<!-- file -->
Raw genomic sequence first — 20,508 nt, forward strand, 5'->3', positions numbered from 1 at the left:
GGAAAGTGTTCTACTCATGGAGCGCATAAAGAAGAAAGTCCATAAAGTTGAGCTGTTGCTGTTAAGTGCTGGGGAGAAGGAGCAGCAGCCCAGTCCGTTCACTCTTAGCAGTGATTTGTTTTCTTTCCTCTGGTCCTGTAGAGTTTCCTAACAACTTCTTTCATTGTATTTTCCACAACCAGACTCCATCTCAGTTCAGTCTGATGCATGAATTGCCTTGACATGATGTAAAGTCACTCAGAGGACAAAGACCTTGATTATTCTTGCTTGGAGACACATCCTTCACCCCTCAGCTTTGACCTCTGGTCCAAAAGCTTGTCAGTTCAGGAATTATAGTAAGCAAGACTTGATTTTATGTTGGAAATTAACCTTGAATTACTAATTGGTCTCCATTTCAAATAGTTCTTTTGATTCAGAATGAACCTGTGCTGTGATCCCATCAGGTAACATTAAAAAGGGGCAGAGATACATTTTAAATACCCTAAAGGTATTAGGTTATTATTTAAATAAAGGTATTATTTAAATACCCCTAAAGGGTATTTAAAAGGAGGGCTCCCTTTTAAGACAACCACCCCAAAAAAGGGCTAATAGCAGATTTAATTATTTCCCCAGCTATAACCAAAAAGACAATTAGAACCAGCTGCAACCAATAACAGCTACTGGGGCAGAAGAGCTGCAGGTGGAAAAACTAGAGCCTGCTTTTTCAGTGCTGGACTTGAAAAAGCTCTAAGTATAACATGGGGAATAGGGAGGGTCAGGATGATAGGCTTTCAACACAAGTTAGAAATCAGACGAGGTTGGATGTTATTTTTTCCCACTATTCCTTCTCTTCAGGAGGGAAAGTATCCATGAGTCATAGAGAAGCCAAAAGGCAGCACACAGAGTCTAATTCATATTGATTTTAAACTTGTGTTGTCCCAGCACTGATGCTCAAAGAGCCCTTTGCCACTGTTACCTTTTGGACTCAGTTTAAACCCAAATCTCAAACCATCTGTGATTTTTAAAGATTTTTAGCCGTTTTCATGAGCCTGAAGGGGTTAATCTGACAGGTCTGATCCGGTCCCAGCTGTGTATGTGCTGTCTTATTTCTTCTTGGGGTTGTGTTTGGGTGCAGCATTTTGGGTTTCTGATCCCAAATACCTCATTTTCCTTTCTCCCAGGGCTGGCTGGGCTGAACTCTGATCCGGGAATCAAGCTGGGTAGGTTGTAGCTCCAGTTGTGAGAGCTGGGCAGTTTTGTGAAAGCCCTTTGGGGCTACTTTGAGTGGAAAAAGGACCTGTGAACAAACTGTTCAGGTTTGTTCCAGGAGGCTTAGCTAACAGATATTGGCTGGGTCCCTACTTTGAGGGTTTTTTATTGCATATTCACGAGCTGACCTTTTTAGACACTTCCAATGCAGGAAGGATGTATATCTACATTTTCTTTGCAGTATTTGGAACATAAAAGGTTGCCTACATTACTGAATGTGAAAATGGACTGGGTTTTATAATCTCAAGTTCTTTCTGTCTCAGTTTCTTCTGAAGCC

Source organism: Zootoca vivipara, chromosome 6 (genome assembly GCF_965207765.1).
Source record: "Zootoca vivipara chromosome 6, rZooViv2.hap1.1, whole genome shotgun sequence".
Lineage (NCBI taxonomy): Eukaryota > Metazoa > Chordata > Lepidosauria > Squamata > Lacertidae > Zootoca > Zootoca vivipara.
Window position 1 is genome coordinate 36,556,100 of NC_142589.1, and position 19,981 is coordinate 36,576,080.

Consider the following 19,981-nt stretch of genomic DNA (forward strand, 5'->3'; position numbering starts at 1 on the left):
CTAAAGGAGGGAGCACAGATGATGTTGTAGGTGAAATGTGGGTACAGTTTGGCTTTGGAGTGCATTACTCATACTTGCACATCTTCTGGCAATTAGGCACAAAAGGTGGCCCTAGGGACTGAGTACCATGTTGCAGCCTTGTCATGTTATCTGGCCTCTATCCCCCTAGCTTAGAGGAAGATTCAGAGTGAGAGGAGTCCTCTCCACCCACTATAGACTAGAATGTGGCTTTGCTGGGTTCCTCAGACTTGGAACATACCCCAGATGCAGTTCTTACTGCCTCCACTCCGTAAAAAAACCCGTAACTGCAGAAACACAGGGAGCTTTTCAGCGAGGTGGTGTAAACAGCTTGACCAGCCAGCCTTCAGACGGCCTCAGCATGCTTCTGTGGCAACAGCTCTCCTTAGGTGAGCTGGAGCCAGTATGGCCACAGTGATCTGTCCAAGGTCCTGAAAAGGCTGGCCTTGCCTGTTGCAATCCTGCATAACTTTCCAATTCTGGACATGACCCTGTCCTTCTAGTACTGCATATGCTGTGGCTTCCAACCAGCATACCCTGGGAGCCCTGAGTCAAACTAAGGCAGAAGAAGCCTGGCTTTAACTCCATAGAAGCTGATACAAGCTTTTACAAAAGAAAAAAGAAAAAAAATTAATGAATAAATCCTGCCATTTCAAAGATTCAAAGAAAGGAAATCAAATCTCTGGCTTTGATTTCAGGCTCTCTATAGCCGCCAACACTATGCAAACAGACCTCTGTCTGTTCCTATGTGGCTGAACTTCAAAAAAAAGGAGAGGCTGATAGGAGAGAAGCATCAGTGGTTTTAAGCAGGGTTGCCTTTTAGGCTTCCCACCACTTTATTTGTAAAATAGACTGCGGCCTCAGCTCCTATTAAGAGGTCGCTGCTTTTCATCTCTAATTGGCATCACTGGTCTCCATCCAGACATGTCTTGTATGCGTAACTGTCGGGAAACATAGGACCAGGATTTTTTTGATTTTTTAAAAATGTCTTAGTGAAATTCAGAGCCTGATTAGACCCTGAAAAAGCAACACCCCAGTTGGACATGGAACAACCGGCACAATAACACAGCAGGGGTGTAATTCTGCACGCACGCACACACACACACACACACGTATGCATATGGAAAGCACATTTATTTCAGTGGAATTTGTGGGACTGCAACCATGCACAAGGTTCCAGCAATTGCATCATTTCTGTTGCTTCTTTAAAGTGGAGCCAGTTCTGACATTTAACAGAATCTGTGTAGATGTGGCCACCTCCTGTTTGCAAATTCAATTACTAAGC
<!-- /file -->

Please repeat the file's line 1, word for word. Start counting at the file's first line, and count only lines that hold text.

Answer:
Raw genomic sequence first — 20,508 nt, forward strand, 5'->3', positions numbered from 1 at the left: